The flowers are radially symmetrical and bisexual3 and can be solitary or distributed in racemes4, panicles or cymes or in tight clusters. The calyx5 consists of 4-6 separate sepals, and there are also 4-6 separate petals. The sepals and petals are often similar and usually overlapping like tiles on a roof in two or more series. There can be 4-18 stamens (frequently equal to the number of petals or twice the number of petals) and when in the larger numbers, are frequently in two series. The anthers frequently discharge their pollen through a flap-like arrangement. The ovary is superior6, and consists of two or more fused carpels7, but without careful examination, appear unicarpellate.
The fruit is usually a berry8 or can be dry and distribute its seeds by opening irregularly or obliquely.[ 2, 5, 10]
Holly leaved barberry, Oregon grape, mountain grape, blue barberry, mahonia à feuilles de houx
Scientific name: Mahonia aquifolium9
Synonyms: Berberis piperiana, Berberis aquifolium
Origin: North America
Plant description: Mahonia aquifolium is a spreading to erect plant that grows from 0.1 to 2m (~3.9 to 79 in) in height. The bud scales are generally deciduous (fall off, not persistent). The compound leaves have 5-9 pairs of leaflets that are rounded to elliptical, about 3 inches (~ 7.6 cm) long with about 6 to 24 spiny teeth per side around their edge. They are lustrous green on their upper surface, the lower surface is without papillae10and they can be either flat or somewhat wavy. The leaf stalks (stems) are 1-2 inches (~2.54 – 5.1 cm) long.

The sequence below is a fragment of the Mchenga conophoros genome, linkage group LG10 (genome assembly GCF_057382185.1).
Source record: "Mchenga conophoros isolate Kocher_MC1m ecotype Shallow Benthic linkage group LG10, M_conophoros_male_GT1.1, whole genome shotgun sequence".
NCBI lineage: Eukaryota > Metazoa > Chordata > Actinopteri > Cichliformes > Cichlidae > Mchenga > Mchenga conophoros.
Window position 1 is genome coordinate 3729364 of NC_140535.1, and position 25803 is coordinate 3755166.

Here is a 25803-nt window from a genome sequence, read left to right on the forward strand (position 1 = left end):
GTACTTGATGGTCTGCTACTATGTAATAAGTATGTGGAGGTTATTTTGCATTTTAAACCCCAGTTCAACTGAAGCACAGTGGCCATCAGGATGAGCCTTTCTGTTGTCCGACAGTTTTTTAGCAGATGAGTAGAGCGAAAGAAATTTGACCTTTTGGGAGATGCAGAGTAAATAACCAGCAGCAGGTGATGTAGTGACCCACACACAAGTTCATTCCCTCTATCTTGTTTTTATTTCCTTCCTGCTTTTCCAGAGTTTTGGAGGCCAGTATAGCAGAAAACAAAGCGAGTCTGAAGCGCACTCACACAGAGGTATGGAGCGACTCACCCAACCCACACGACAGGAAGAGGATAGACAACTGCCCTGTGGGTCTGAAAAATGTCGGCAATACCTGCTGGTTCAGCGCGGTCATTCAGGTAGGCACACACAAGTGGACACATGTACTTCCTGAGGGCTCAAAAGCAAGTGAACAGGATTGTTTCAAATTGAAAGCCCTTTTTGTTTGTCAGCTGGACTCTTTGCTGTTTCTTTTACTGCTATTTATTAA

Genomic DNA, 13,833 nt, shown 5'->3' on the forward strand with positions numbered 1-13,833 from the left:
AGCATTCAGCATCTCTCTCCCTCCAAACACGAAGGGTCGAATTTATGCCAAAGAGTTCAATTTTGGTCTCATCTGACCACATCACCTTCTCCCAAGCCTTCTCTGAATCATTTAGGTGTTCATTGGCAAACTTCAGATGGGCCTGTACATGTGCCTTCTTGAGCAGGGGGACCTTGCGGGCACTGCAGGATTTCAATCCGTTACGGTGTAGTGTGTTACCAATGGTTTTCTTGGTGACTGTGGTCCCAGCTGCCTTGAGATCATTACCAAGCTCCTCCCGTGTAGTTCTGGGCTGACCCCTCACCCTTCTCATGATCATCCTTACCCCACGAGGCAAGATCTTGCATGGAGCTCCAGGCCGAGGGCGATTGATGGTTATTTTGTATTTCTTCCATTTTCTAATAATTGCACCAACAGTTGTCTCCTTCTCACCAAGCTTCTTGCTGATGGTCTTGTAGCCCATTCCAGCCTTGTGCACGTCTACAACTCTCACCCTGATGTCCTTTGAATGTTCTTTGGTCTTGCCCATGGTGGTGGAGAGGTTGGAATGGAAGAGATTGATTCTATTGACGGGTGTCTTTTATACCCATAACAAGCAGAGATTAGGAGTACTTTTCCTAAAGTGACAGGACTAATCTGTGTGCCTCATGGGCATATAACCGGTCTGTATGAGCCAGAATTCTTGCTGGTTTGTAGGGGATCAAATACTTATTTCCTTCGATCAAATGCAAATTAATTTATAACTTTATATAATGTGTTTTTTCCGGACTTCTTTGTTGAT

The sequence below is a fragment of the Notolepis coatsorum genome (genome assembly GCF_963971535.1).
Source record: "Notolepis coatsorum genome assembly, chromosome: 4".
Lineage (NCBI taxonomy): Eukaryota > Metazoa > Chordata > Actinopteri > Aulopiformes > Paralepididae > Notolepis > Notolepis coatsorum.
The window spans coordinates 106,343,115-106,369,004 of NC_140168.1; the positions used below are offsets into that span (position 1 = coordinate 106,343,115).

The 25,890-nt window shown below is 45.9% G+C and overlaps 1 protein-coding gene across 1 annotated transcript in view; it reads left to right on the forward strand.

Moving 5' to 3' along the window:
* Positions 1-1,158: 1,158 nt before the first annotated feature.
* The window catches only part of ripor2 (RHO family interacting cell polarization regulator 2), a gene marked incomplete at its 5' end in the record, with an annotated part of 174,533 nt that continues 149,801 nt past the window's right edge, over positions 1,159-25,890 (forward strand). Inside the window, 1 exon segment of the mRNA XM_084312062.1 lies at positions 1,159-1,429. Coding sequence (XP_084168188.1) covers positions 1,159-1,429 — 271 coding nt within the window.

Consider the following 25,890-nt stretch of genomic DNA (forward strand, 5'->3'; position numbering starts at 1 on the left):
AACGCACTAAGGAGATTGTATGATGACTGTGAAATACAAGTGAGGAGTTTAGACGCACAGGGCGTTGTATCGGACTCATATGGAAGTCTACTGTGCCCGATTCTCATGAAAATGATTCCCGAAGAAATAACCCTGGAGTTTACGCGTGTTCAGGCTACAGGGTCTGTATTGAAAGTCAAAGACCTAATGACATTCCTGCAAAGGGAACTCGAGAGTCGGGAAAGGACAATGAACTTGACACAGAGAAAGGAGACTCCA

The flowers are in tightly bundled racemes11 to 3 inches (~7.6 cm) in length.
The ripe fruits are dark blue to blackish and while still fresh, have a blue bloom on their surface. They are egg shaped and can be attached at either their narrow or thicker end.[5, 12 & 13]
Distribution: see map.
Blooming period: Generally early spring. Williams indicates in California Berberis aquifolium, depending on the variety, blooms March to June, March to May, or April to June. In the Chicago area it blooms late April, early May.
Importance as honey plants: Oertel, from his extensive use of nationwide surveys over a several year period, found the species Berberis aquifolium to be of some importance in Oregon. Ayers and Harman, from their questionnaires, found the genus Mahonia to be of some importance in WA.
Pellett indicates that Berberis nervosa, for its production of harvested honey, is of only minor importance near the western coast, but because it blooms early and …